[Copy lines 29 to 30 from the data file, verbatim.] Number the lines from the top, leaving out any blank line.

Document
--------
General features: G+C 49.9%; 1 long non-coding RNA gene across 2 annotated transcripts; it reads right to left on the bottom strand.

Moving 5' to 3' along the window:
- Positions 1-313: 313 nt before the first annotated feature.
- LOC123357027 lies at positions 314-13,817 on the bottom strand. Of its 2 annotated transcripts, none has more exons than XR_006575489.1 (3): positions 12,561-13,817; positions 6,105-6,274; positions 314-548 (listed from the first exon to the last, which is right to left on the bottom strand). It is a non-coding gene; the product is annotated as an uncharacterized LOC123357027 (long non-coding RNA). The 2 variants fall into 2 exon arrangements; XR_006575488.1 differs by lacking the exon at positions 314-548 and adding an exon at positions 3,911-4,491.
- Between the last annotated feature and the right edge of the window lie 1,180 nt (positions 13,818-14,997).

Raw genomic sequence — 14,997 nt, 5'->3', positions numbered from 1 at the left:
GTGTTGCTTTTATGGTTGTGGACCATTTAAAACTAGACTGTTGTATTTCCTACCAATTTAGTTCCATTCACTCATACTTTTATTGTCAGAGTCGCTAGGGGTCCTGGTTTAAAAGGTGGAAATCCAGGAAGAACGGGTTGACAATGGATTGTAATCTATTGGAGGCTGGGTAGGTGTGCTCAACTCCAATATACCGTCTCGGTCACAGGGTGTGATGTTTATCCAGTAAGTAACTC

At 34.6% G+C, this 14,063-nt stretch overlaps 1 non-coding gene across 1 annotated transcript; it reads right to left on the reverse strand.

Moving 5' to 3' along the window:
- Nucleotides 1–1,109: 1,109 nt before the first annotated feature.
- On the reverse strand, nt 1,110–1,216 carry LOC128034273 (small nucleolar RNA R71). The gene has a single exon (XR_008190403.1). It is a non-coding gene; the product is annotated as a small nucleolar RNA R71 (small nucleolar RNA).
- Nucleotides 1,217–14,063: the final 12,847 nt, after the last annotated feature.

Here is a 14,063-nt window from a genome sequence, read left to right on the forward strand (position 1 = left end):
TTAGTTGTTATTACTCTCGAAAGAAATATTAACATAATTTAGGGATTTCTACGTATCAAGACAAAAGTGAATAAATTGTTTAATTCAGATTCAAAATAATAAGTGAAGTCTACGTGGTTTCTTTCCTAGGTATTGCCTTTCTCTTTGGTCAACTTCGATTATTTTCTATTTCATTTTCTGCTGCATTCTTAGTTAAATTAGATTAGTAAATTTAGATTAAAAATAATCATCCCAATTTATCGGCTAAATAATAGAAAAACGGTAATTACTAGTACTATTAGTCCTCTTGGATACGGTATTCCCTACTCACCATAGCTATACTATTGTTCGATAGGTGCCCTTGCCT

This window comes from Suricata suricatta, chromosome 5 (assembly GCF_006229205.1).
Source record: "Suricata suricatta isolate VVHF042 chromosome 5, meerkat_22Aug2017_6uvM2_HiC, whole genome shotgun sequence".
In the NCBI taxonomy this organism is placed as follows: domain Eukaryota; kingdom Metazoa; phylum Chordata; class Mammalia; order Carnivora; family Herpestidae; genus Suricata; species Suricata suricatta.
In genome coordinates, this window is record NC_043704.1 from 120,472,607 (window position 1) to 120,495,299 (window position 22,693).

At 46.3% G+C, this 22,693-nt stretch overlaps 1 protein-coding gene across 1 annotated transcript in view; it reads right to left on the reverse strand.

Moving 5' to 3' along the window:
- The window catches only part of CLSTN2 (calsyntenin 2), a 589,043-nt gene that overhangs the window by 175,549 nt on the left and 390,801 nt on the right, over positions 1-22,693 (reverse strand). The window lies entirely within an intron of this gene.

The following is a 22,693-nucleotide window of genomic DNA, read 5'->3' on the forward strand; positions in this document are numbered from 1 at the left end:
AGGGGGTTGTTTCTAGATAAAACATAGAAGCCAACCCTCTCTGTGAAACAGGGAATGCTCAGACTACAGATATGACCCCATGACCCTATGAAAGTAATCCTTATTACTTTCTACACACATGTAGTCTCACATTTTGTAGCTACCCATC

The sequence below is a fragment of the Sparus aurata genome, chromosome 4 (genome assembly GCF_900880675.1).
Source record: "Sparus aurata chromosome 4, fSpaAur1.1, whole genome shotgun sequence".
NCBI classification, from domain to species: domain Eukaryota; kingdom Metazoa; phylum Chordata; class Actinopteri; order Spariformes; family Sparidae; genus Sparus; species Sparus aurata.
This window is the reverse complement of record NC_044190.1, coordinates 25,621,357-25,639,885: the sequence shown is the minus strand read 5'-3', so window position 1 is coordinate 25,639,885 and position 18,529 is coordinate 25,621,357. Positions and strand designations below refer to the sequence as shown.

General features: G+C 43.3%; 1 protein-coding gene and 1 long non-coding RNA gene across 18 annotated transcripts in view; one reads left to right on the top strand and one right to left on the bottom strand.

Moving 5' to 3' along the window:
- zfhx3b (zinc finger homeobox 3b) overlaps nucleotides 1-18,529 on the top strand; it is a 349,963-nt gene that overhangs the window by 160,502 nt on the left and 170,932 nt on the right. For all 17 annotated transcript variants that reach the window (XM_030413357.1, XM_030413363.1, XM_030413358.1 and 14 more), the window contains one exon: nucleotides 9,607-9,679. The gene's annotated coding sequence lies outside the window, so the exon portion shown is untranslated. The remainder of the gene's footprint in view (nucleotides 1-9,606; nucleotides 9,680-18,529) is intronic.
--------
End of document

Moving 5' to 3' along the window:
- zfhx3b (zinc finger homeobox 3b) overlaps nucleotides 1-18,529 on the top strand; it is a 349,963-nt gene that overhangs the window by 160,502 nt on the left and 170,932 nt on the right. For all 17 annotated transcript variants that reach the window (XM_030413357.1, XM_030413363.1, XM_030413358.1 and 14 more), the window contains one exon: nucleotides 9,607-9,679. The gene's annotated coding sequence lies outside the window, so the exon portion shown is untranslated. The remainder of the gene's footprint in view (nucleotides 1-9,606; nucleotides 9,680-18,529) is intronic.